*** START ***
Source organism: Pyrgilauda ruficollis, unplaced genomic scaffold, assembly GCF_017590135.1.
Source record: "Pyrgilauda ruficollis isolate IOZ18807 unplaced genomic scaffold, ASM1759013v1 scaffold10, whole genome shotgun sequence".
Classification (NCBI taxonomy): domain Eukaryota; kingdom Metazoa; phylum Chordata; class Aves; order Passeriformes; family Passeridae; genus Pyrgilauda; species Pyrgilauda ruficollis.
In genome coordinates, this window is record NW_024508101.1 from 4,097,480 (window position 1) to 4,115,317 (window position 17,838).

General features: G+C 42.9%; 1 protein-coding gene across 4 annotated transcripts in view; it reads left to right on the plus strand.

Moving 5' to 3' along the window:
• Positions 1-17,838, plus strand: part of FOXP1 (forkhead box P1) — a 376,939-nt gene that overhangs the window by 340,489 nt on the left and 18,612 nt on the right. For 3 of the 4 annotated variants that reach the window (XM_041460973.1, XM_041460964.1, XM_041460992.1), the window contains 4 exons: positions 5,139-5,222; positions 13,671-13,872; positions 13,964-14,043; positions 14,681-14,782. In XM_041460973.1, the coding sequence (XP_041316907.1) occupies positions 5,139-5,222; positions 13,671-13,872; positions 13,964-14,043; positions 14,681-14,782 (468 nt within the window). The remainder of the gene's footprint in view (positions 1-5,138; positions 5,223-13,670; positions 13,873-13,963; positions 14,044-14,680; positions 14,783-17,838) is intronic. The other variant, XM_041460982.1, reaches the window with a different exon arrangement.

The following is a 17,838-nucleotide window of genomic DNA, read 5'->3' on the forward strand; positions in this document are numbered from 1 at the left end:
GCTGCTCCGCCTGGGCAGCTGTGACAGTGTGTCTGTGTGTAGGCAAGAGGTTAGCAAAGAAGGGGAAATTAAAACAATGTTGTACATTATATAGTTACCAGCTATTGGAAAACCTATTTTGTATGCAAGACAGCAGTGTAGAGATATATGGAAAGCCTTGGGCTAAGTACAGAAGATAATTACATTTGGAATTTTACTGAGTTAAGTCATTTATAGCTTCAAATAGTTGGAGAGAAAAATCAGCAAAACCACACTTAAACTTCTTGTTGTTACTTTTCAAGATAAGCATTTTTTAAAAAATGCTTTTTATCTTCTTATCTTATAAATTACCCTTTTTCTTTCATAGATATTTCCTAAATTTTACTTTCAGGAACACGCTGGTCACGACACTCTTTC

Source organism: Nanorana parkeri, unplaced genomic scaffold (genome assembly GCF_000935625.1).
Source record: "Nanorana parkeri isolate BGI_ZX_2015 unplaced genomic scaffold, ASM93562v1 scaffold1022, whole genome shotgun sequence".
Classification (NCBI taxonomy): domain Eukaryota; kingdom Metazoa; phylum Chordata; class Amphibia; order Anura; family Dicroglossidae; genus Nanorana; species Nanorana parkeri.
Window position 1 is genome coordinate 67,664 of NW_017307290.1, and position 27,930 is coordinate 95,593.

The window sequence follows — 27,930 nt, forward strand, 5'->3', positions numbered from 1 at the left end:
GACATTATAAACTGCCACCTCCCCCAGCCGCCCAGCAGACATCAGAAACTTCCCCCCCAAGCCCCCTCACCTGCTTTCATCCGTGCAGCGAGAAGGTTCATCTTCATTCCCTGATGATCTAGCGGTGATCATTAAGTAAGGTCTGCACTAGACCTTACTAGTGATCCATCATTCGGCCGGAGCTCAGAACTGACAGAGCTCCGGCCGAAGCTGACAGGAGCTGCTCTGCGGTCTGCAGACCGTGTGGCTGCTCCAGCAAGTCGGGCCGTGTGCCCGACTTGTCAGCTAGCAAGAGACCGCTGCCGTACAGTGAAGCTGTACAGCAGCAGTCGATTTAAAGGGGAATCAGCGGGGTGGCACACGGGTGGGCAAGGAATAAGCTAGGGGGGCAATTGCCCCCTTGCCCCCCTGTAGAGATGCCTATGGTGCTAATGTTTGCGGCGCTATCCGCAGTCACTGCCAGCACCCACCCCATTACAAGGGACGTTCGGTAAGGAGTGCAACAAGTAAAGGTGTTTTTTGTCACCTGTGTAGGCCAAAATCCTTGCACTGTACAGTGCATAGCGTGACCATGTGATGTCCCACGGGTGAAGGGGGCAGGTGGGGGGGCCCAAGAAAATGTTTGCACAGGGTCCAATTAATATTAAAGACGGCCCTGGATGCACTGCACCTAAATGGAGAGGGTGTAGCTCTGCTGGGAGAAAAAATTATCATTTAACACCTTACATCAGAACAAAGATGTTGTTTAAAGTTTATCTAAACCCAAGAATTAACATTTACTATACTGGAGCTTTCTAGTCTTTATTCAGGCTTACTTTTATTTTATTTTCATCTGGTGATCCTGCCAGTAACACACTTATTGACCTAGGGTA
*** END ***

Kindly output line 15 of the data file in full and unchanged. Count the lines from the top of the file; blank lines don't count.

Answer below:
GACATTATAAACTGCCACCTCCCCCAGCCGCCCAGCAGACATCAGAAACTTCCCCCCCAAGCCCCCTCACCTGCTTTCATCCGTGCAGCGAGAAGGTTCATCTTCATTCCCTGATGATCTAGCGGTGATCATTAAGTAAGGTCTGCACTAGACCTTACTAGTGATCCATCATTCGGCCGGAGCTCAGAACTGACAGAGCTCCGGCCGAAGCTGACAGGAGCTGCTCTGCGGTCTGCAGACCGTGTGGCTGCTCCAGCAAGTCGGGCCGTGTGCCCGACTTGTCAGCTAGCAAGAGACCGCTGCCGTACAGTGAAGCTGTACAGCAGCAGTCGATTTAAAGGGGAATCAGCGGGGTGGCACACGGGTGGGCAAGGAATAAGCTAGGGGGGCAATTGCCCCCTTGCCCCCCTGTAGAGATGCCTATGGTGCTAATGTTTGCGGCGCTATCCGCAGTCACTGCCAGCACCCACCCCATTACAAGGGACGTTCGGTAAGGAGTGCAACAAGTAAAGGTGTTTTTTGTCACCTGTGTAGGCCAAAATCCTTGCACTGTACAGTGCATAGCGTGACCATGTGATGTCCCACGGGTGAAGGGGGCAGGTGGGGGGGCCCAAGAAAATGTTTGCACAGGGTCCAATTAATATTAAAGACGGCCCTGGATGCACTGCACCTAAATGGAGAGGGTGTAGCTCTGCTGGGAGAAAAAATTATCATTTAACACCTTACATCAGAACAAAGATGTTGTTTAAAGTTTATCTAAACCCAAGAATTAACATTTACTATACTGGAGCTTTCTAGTCTTTATTCAGGCTTACTTTTATTTTATTTTCATCTGGTGATCCTGCCAGTAACACACTTATTGACCTAGGGTA